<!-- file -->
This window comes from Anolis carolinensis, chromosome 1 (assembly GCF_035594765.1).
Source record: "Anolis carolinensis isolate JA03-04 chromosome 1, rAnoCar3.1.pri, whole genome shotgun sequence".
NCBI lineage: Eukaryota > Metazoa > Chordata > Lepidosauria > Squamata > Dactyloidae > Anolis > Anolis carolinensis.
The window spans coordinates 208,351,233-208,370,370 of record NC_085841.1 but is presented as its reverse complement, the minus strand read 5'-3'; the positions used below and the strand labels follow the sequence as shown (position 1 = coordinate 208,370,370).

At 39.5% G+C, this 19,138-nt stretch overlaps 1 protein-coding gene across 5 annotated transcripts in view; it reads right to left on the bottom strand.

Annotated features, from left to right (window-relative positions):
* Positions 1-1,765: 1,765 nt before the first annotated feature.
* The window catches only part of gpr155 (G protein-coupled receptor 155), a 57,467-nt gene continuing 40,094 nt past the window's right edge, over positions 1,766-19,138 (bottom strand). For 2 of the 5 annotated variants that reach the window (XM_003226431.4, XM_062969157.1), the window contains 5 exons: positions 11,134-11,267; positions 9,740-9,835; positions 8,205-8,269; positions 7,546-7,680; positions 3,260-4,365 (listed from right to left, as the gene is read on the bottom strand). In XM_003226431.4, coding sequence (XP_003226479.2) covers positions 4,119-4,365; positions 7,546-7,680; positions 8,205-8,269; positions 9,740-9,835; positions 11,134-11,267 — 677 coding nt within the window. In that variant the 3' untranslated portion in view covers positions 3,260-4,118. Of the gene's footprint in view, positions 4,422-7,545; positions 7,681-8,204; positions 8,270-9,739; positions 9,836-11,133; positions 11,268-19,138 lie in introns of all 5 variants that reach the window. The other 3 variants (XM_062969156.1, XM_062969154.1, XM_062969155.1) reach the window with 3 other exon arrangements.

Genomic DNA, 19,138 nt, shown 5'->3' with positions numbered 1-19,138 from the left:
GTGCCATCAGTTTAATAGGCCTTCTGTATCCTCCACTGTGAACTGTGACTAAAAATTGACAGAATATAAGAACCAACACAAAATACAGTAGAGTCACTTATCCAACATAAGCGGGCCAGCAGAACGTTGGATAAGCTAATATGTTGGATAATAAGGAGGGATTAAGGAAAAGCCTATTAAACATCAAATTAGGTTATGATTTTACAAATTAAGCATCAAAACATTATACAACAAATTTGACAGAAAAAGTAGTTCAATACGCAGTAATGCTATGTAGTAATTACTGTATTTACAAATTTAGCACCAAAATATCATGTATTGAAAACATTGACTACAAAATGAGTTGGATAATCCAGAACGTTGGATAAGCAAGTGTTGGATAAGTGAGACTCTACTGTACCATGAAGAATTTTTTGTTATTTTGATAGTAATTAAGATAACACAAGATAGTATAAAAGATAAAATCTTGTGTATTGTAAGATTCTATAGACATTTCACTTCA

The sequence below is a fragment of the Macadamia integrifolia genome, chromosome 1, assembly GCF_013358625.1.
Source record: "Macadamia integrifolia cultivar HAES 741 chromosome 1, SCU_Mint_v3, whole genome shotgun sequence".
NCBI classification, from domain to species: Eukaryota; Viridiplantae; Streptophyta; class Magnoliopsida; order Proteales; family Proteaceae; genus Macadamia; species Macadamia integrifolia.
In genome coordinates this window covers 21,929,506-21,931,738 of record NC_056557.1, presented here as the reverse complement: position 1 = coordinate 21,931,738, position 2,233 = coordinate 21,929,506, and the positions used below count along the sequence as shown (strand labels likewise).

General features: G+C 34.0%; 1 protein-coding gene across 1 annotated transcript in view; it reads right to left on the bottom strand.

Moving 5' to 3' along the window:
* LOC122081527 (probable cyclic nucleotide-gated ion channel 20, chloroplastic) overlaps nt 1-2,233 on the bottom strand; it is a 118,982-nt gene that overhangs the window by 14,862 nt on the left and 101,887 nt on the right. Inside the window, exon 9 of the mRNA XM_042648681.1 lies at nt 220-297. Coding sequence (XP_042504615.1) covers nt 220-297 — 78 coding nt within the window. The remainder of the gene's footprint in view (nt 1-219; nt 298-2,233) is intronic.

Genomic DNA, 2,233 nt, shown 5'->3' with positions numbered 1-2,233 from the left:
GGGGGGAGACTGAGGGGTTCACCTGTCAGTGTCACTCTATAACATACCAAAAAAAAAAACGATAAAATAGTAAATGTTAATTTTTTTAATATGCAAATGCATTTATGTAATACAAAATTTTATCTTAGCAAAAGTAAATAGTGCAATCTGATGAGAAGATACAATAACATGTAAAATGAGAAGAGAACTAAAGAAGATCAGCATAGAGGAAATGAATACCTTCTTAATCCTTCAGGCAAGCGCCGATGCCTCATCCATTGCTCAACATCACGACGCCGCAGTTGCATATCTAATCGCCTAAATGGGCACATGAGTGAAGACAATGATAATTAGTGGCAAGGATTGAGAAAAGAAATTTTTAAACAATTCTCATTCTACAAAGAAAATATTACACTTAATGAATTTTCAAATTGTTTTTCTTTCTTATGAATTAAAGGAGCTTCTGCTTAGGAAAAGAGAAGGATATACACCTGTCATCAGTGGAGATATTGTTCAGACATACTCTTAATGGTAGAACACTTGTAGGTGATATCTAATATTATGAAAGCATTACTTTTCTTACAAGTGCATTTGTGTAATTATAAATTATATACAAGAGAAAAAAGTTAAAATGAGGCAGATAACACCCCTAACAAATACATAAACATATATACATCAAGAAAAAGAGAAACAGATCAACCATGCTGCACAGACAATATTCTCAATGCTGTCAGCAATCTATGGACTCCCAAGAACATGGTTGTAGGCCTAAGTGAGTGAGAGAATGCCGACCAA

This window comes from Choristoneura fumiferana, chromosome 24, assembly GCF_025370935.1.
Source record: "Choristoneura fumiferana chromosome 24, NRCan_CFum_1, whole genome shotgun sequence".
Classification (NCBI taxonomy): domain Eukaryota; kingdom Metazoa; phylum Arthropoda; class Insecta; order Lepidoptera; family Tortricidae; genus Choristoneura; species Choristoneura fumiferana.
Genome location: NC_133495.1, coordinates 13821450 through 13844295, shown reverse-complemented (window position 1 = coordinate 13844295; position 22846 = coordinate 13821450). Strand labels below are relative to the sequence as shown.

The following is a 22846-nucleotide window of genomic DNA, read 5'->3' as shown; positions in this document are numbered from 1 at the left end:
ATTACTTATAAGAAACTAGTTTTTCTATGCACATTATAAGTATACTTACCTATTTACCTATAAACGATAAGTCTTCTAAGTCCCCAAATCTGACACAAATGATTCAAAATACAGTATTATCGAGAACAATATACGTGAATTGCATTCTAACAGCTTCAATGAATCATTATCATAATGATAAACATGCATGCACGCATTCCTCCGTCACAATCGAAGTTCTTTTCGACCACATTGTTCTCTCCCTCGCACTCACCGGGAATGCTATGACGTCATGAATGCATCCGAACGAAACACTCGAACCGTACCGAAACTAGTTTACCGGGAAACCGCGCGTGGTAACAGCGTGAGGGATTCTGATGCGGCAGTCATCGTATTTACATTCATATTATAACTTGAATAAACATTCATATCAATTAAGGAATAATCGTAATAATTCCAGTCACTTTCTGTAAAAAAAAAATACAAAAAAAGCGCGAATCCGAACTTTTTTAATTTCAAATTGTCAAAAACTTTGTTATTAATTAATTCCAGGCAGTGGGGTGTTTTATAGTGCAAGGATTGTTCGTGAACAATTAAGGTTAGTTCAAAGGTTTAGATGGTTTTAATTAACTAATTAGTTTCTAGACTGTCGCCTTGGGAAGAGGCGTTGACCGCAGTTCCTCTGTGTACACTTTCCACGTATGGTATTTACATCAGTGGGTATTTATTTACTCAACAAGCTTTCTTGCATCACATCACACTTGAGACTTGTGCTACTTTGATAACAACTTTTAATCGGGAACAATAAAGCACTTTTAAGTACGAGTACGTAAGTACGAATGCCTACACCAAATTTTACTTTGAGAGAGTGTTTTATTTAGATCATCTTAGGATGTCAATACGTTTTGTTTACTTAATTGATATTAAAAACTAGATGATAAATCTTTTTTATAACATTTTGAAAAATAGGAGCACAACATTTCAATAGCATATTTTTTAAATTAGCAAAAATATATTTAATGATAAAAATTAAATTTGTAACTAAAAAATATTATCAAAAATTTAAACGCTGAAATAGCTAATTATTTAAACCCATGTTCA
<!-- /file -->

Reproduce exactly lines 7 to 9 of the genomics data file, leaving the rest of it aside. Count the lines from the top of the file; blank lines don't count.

* Positions 1-1,765: 1,765 nt before the first annotated feature.
* The window catches only part of gpr155 (G protein-coupled receptor 155), a 57,467-nt gene continuing 40,094 nt past the window's right edge, over positions 1,766-19,138 (bottom strand). For 2 of the 5 annotated variants that reach the window (XM_003226431.4, XM_062969157.1), the window contains 5 exons: positions 11,134-11,267; positions 9,740-9,835; positions 8,205-8,269; positions 7,546-7,680; positions 3,260-4,365 (listed from right to left, as the gene is read on the bottom strand). In XM_003226431.4, coding sequence (XP_003226479.2) covers positions 4,119-4,365; positions 7,546-7,680; positions 8,205-8,269; positions 9,740-9,835; positions 11,134-11,267 — 677 coding nt within the window. In that variant the 3' untranslated portion in view covers positions 3,260-4,118. Of the gene's footprint in view, positions 4,422-7,545; positions 7,681-8,204; positions 8,270-9,739; positions 9,836-11,133; positions 11,268-19,138 lie in introns of all 5 variants that reach the window. The other 3 variants (XM_062969156.1, XM_062969154.1, XM_062969155.1) reach the window with 3 other exon arrangements.

Genomic DNA, 19,138 nt, shown 5'->3' with positions numbered 1-19,138 from the left: